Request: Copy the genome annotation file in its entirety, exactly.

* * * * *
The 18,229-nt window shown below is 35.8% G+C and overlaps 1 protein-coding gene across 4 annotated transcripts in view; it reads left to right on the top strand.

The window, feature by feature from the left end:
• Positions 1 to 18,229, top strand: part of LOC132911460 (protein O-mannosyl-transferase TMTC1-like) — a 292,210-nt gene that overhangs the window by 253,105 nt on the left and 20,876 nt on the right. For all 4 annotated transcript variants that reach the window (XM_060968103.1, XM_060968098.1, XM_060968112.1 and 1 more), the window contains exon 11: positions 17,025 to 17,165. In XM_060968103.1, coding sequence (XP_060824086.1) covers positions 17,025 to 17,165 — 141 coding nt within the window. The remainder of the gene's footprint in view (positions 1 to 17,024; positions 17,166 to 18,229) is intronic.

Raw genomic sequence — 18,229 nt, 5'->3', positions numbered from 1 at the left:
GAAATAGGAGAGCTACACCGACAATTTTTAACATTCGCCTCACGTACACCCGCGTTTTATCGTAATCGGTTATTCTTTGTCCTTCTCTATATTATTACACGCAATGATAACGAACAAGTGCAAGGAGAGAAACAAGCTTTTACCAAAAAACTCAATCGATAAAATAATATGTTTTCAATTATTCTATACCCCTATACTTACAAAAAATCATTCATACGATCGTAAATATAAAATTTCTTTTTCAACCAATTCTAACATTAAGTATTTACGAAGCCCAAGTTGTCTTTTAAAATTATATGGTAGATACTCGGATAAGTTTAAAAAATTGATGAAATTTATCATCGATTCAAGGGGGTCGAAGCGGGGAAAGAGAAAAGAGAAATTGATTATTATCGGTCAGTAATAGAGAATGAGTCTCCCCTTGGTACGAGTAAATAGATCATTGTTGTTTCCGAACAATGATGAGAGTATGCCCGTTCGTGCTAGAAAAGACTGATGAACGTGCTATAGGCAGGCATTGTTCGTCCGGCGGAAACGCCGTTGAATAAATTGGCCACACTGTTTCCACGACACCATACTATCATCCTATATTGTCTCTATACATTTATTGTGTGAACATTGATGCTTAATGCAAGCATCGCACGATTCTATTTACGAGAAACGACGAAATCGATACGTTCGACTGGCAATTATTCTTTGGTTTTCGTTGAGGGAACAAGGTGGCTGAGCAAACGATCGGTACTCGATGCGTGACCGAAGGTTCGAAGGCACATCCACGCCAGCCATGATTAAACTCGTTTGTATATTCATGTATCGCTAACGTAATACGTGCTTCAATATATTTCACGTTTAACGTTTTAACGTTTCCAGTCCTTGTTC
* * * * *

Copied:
The 18,229-nt window shown below is 35.8% G+C and overlaps 1 protein-coding gene across 4 annotated transcripts in view; it reads left to right on the top strand.

The window, feature by feature from the left end:
• Positions 1 to 18,229, top strand: part of LOC132911460 (protein O-mannosyl-transferase TMTC1-like) — a 292,210-nt gene that overhangs the window by 253,105 nt on the left and 20,876 nt on the right. For all 4 annotated transcript variants that reach the window (XM_060968103.1, XM_060968098.1, XM_060968112.1 and 1 more), the window contains exon 11: positions 17,025 to 17,165. In XM_060968103.1, coding sequence (XP_060824086.1) covers positions 17,025 to 17,165 — 141 coding nt within the window. The remainder of the gene's footprint in view (positions 1 to 17,024; positions 17,166 to 18,229) is intronic.

Raw genomic sequence — 18,229 nt, 5'->3', positions numbered from 1 at the left:
GAAATAGGAGAGCTACACCGACAATTTTTAACATTCGCCTCACGTACACCCGCGTTTTATCGTAATCGGTTATTCTTTGTCCTTCTCTATATTATTACACGCAATGATAACGAACAAGTGCAAGGAGAGAAACAAGCTTTTACCAAAAAACTCAATCGATAAAATAATATGTTTTCAATTATTCTATACCCCTATACTTACAAAAAATCATTCATACGATCGTAAATATAAAATTTCTTTTTCAACCAATTCTAACATTAAGTATTTACGAAGCCCAAGTTGTCTTTTAAAATTATATGGTAGATACTCGGATAAGTTTAAAAAATTGATGAAATTTATCATCGATTCAAGGGGGTCGAAGCGGGGAAAGAGAAAAGAGAAATTGATTATTATCGGTCAGTAATAGAGAATGAGTCTCCCCTTGGTACGAGTAAATAGATCATTGTTGTTTCCGAACAATGATGAGAGTATGCCCGTTCGTGCTAGAAAAGACTGATGAACGTGCTATAGGCAGGCATTGTTCGTCCGGCGGAAACGCCGTTGAATAAATTGGCCACACTGTTTCCACGACACCATACTATCATCCTATATTGTCTCTATACATTTATTGTGTGAACATTGATGCTTAATGCAAGCATCGCACGATTCTATTTACGAGAAACGACGAAATCGATACGTTCGACTGGCAATTATTCTTTGGTTTTCGTTGAGGGAACAAGGTGGCTGAGCAAACGATCGGTACTCGATGCGTGACCGAAGGTTCGAAGGCACATCCACGCCAGCCATGATTAAACTCGTTTGTATATTCATGTATCGCTAACGTAATACGTGCTTCAATATATTTCACGTTTAACGTTTTAACGTTTCCAGTCCTTGTTC